Bananas with edible skins harvested at Chiba farm

The Yomiuri Shimbun
Kisarazu Farm President Yuki Sakata harvests bananas at the farm in Kisarazu, Chiba Prefecture.

KISARAZU, Chiba — A banana farm in Kisarazu, Chiba Prefecture, had its first harvest this spring of bananas featuring an edible skin grown without pesticides.

Although Kisarazu Farm was hit hard by typhoons two years ago, about 40,000 bananas were soon sold out. The farm also donated about 2,200 bananas to elementary schools in the city and to medical workers combating the pandemic.

The farm was established after the solar power generation company Uni Root purchased farmland and land for power generation in the Mariyatsu district of the city.

The Osaka-based company began growing chemical-free bananas in 2018 as a certified business operator under the city’s agricultural management improvement plan.

Bananas grow mainly in the tropics, but their production in Japan began in recent years using seedlings grown using the “freeze-thaw awakening method.” The method uses selective breeding to enable the seedlings to grow even in colder climates and was developed by an agricultural corporation in Okayama City.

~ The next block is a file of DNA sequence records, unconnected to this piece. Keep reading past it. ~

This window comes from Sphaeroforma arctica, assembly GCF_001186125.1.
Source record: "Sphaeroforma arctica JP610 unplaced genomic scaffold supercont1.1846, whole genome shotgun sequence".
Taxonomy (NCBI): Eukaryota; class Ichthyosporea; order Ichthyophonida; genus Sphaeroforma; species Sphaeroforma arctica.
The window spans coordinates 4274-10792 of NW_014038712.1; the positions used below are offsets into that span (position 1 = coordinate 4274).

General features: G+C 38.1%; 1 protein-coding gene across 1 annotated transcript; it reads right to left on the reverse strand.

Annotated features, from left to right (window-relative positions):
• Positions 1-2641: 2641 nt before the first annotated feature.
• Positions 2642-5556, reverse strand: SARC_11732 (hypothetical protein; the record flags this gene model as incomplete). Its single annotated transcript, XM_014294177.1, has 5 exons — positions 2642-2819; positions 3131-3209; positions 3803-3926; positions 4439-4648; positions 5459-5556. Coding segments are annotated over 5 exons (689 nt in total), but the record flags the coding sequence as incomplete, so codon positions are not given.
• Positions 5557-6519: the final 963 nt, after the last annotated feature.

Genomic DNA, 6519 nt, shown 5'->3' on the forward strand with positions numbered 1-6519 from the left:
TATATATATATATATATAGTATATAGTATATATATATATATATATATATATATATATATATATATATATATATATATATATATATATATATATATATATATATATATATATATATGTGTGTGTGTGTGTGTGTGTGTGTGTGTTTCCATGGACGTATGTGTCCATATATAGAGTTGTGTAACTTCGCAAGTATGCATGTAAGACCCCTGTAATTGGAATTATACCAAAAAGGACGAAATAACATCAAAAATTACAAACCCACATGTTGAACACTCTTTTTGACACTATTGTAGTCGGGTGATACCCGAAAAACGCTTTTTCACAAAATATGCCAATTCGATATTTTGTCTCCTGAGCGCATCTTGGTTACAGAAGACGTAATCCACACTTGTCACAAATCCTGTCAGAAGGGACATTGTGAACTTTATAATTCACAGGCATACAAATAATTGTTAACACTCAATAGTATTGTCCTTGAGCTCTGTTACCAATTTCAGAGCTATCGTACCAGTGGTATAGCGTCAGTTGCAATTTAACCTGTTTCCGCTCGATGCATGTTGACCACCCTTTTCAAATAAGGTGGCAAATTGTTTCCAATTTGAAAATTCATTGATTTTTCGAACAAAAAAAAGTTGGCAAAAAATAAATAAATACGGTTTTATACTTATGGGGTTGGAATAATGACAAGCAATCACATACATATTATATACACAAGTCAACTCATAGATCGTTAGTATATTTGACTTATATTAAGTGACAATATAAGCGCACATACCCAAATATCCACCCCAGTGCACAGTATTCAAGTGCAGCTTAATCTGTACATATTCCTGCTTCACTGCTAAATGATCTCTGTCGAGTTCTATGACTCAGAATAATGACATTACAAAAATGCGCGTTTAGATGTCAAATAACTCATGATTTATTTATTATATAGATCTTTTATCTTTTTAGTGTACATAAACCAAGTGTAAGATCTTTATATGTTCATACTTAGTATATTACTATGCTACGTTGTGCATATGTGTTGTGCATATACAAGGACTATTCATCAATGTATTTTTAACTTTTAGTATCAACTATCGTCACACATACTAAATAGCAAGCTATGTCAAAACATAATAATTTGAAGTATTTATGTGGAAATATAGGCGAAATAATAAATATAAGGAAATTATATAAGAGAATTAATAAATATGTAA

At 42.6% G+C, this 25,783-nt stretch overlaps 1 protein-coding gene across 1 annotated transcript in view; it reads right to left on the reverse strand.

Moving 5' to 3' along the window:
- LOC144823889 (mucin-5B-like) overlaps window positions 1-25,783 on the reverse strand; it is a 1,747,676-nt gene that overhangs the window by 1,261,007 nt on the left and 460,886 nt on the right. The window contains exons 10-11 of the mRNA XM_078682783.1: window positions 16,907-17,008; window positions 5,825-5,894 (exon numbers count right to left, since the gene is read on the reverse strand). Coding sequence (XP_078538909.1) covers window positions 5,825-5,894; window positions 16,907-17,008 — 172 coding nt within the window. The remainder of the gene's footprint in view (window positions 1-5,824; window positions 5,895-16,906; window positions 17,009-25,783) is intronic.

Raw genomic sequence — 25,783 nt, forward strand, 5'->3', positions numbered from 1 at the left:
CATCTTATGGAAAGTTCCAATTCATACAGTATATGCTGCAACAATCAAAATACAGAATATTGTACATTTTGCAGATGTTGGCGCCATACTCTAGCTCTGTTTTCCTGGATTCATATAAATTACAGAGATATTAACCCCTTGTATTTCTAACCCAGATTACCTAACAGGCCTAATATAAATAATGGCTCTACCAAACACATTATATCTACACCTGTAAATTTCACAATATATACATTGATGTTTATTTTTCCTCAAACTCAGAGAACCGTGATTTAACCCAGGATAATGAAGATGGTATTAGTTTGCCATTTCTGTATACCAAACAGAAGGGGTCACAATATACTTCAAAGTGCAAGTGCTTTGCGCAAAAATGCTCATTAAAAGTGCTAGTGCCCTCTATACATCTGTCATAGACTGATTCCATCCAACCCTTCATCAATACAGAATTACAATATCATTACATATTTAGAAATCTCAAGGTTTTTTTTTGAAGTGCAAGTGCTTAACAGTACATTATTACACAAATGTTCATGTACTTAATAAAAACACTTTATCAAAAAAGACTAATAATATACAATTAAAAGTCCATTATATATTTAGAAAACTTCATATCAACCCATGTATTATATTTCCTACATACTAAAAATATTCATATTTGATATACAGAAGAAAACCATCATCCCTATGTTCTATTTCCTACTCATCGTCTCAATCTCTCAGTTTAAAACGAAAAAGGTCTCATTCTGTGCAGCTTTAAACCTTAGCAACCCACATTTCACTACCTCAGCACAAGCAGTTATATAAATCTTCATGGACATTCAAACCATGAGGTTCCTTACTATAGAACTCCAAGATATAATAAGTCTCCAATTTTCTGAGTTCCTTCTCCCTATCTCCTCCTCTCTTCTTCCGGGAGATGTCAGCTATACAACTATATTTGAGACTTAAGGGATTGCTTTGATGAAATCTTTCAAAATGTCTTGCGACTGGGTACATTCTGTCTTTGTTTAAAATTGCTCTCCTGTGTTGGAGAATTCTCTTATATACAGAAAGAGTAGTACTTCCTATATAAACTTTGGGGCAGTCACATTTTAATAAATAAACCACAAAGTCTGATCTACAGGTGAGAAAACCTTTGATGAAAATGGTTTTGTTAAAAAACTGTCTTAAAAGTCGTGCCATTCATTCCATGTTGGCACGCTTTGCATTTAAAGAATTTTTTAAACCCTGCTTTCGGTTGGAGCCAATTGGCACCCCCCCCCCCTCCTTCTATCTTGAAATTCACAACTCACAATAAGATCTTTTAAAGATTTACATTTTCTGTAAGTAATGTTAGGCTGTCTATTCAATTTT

Compared to imported bananas, which require pesticides, domestically grown bananas can be grown chemical-free, which appeals to many consumers.

Kisarazu Farm grows the popular Gros Michel variety, which have a high sugar content and are regarded as a luxury fruit for the taste.

Typhoon damage

The farm started growing its first bananas in autumn 2018 after buying seedlings grown using the freeze-thaw awakening method. However, the vinyl greenhouses where the bananas were growing were completely destroyed by typhoons in the autumn of 2019, immediately before harvest.

Now recovered, the farm grows about 200 banana trees in vinyl greenhouses covering 1,200 square meters.

Bamboo vinegar, a by-product of bamboo charcoal production in the Mariyatsu district of the city, is used to repel insects. The vinegar allows the bananas to grow without using any pesticides.

Named Kimisarazu Banana, about 40,000 bananas were harvested at the farm this season.

Of these, about 1,200 bananas were given to medical workers at Kimitsu Chuo Hospital, while another 1,000 were given to 18 city-run elementary schools.

“This is the first time for me to eat a banana with the skin still on. It’s crunchy and has an unfamiliar texture,” said Kisarazu Mayor Yoshikuni Watanabe after tasting the banana at a banana donation ceremony recently held at the Kisarazu city government office.

Watanabe added, “We’d like to use the bananas to educate children about nutrition.”

Tadashi Tanaka, the chief of the medical corporation that administers Kimitsu Chuo Hospital, expressed his gratitude for the banana gift.

“Such thoughtfulness will be a source of our energy for tomorrow as many staffers are exhausted mentally and physically due to the fight against the coronavirus and disheartening rumors” targeting them regarding the virus, Tanaka said.

The farm’s president Yuki Sakata, 39, hopes to increase banana production.

“We’d like to arrange the planting times so we can harvest bananas all year round,” Sakata said.